Advice on where to invest

The Ticker

September 05, 1997|By JULIUS WESTHEIMER

HERE'S SOME ADVICE on where -- and where not -- to put your money now.

The 1997 version: Keep it simple; stick to quality; and invest for the long pull.

Don't follow the crowd; the crowd is often wrong.

Your own emotions are the best "reverse indicator" of what you should be doing in the stock market.

More mistakes are made by selling than by buying.

Build a quality portfolio that every headline and news bulletin -- war, assassination, stock crash, higher interest rates, etc. -- doesn't buffet.

Good companies will be around a long time.

Don't take "hot tips." Nine out of 10 go down the drain. The tipster often forgets that he or she gave you the tip, and no one warns you when to sell. You could lose a lot of money.

You need not live on a fixed income.

Buy stocks that raise their dividends regularly, such as Procter & Gamble, Exxon and Bristol-Myers Squibb.

Don't let taxes dictate your investment judgment. If you pay taxes, it means you've made a profit.

Buy only those mutual funds with a strong five- to 10-year record. One- or two-year performance is not enough.

When buying mutual funds, have your broker explain both "A" and "B" share commission plans. Each has advantages and drawbacks.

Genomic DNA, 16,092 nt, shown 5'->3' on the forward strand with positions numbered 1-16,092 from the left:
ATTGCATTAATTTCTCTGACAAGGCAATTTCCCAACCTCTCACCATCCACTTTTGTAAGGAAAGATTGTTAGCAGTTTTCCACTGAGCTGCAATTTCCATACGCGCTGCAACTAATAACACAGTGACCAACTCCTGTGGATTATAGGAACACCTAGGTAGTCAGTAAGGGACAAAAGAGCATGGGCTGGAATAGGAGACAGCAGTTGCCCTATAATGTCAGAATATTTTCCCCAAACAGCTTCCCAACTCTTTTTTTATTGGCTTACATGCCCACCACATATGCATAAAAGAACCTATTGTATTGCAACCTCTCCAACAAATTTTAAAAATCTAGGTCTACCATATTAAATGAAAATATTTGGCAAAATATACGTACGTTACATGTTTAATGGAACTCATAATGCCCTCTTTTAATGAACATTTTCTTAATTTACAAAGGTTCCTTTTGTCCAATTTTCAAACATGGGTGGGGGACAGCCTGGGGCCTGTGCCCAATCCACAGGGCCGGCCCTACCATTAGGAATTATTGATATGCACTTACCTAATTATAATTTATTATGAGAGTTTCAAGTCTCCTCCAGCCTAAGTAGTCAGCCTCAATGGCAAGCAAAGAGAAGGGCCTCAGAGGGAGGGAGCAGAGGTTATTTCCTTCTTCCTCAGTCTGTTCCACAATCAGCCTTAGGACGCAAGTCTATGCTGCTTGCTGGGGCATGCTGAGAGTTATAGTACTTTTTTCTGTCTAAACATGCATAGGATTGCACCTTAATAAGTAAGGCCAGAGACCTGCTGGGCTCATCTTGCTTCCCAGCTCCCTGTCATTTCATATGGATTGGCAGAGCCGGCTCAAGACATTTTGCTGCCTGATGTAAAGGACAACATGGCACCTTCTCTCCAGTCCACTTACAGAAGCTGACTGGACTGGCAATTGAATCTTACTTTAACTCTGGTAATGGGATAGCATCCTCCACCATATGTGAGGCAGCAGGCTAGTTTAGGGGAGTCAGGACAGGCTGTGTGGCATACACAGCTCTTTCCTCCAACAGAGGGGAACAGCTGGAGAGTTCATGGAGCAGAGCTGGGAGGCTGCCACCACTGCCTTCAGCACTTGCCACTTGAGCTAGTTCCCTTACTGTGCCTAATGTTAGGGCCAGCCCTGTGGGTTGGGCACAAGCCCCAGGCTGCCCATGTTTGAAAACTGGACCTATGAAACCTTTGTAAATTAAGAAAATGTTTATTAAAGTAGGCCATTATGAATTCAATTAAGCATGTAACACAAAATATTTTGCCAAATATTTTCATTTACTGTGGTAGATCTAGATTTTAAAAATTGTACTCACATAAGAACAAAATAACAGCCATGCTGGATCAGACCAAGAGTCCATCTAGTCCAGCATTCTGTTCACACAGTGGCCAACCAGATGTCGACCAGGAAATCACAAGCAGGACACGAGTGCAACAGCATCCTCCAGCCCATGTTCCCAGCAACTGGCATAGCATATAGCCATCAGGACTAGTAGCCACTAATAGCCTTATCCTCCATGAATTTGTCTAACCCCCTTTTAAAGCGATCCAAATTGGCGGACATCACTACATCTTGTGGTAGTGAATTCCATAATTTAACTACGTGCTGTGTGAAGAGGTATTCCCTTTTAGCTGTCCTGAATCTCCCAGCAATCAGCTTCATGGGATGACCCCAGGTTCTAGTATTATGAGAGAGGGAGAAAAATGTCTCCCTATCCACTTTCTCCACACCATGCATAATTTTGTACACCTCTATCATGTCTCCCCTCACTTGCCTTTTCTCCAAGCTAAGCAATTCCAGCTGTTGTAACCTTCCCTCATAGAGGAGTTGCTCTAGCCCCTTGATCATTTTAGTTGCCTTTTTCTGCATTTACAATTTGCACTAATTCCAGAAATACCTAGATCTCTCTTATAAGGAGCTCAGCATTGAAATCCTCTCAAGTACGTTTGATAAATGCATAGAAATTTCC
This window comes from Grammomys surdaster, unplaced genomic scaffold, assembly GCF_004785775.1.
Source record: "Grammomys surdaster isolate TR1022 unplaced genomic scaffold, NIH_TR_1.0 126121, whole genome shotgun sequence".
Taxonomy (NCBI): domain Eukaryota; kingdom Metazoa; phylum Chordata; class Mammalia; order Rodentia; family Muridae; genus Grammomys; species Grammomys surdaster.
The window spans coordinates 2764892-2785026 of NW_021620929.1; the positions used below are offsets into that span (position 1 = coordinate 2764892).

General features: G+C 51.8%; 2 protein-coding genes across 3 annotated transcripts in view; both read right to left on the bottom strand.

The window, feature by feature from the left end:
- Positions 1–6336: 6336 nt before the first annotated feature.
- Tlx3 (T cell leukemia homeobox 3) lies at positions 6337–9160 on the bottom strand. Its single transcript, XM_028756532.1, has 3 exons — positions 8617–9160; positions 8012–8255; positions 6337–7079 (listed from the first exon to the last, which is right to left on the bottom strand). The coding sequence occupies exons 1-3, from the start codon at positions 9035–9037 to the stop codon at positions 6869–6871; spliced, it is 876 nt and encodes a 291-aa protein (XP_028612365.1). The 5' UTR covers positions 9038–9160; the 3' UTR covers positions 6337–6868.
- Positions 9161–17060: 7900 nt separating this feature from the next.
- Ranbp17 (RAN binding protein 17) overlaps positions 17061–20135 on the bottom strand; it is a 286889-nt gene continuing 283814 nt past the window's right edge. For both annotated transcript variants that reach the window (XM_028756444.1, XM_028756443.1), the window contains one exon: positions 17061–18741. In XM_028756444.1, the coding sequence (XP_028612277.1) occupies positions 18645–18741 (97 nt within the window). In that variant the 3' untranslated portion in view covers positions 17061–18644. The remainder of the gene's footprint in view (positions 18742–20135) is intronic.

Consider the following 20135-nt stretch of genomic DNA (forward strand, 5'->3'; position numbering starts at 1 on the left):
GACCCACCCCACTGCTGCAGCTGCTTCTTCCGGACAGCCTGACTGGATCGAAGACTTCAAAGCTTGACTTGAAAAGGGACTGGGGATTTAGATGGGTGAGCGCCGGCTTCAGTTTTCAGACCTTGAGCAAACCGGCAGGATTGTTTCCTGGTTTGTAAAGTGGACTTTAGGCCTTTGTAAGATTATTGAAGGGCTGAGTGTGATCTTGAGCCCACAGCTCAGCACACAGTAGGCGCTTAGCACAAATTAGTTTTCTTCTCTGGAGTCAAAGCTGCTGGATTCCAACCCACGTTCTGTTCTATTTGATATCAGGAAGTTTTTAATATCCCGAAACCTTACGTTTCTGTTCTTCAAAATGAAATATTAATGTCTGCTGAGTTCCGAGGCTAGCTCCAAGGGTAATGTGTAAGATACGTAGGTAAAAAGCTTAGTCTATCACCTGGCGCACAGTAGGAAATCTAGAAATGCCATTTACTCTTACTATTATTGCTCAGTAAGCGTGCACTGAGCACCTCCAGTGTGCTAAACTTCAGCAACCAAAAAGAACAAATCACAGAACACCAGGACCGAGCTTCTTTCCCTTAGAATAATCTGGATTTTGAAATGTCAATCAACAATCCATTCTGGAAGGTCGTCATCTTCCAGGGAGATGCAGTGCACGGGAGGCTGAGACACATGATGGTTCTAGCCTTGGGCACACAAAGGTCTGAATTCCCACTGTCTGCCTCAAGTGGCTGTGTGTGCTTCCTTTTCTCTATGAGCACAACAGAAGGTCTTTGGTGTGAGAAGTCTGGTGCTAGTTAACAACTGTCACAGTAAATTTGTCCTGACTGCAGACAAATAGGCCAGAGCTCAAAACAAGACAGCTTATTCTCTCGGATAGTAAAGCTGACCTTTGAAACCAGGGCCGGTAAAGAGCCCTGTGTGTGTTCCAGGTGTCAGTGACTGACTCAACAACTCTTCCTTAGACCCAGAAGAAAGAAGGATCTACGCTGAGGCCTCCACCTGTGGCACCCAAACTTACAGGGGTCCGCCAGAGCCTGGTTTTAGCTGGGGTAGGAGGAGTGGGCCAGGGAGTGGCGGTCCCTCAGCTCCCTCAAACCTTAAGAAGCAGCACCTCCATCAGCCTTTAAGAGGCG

Never have more than 30 percent of your holdings in one stock, no matter how great it's doing.

Put every nickel you can into tax-deferred retirement plans, such as 401(k), 403(b) and self-directed IRA plans.

The time to invest money is when you have it. "Timing" is a loser's game.

Investigate before you invest. Nothing will run away.

Never buy from people you don't know.

Let the other guy have the last 10 percent.

Bond and income funds -- even U.S. government bond funds -- carry some risks. Read the prospectus carefully before buying.

Before buying stocks, pay down your mortgage.

Cut your losses, let your profits run.

When buying stocks, go with the industry leader first. It's not the leader by accident.

Stagger CD and bond maturities -- some short-term, some medium-term, some long-term -- to eliminate worry about whether interest rates rise or fall.

Ask about "tax-deferred annuities," which are ideal for compounding growth and income.

There are no emergencies.

Enjoy your money. This is not a dress rehearsal.

Pub Date: 9/05/97

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